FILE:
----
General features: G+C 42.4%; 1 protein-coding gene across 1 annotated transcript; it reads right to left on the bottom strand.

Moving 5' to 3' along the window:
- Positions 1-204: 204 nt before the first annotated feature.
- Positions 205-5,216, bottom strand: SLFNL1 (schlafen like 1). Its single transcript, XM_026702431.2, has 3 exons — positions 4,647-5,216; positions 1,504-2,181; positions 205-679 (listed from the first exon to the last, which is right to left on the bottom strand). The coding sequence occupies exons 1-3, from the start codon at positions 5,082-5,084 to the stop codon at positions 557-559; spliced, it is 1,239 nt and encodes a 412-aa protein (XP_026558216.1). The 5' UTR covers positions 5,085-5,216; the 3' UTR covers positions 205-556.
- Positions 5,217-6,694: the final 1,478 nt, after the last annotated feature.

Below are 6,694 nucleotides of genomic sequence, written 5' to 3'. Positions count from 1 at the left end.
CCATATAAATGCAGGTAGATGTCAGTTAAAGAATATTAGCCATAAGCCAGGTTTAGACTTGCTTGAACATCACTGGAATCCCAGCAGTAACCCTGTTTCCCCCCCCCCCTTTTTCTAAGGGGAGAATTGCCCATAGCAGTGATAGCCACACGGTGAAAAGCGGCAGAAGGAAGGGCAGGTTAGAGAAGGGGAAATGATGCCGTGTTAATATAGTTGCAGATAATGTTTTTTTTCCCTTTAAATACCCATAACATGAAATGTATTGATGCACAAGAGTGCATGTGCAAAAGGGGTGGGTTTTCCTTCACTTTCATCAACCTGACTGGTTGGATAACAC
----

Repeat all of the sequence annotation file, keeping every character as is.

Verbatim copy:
General features: G+C 42.4%; 1 protein-coding gene across 1 annotated transcript; it reads right to left on the bottom strand.

Moving 5' to 3' along the window:
- Positions 1-204: 204 nt before the first annotated feature.
- Positions 205-5,216, bottom strand: SLFNL1 (schlafen like 1). Its single transcript, XM_026702431.2, has 3 exons — positions 4,647-5,216; positions 1,504-2,181; positions 205-679 (listed from the first exon to the last, which is right to left on the bottom strand). The coding sequence occupies exons 1-3, from the start codon at positions 5,082-5,084 to the stop codon at positions 557-559; spliced, it is 1,239 nt and encodes a 412-aa protein (XP_026558216.1). The 5' UTR covers positions 5,085-5,216; the 3' UTR covers positions 205-556.
- Positions 5,217-6,694: the final 1,478 nt, after the last annotated feature.

Below are 6,694 nucleotides of genomic sequence, written 5' to 3'. Positions count from 1 at the left end.
CCATATAAATGCAGGTAGATGTCAGTTAAAGAATATTAGCCATAAGCCAGGTTTAGACTTGCTTGAACATCACTGGAATCCCAGCAGTAACCCTGTTTCCCCCCCCCCCTTTTTCTAAGGGGAGAATTGCCCATAGCAGTGATAGCCACACGGTGAAAAGCGGCAGAAGGAAGGGCAGGTTAGAGAAGGGGAAATGATGCCGTGTTAATATAGTTGCAGATAATGTTTTTTTTCCCTTTAAATACCCATAACATGAAATGTATTGATGCACAAGAGTGCATGTGCAAAAGGGGTGGGTTTTCCTTCACTTTCATCAACCTGACTGGTTGGATAACAC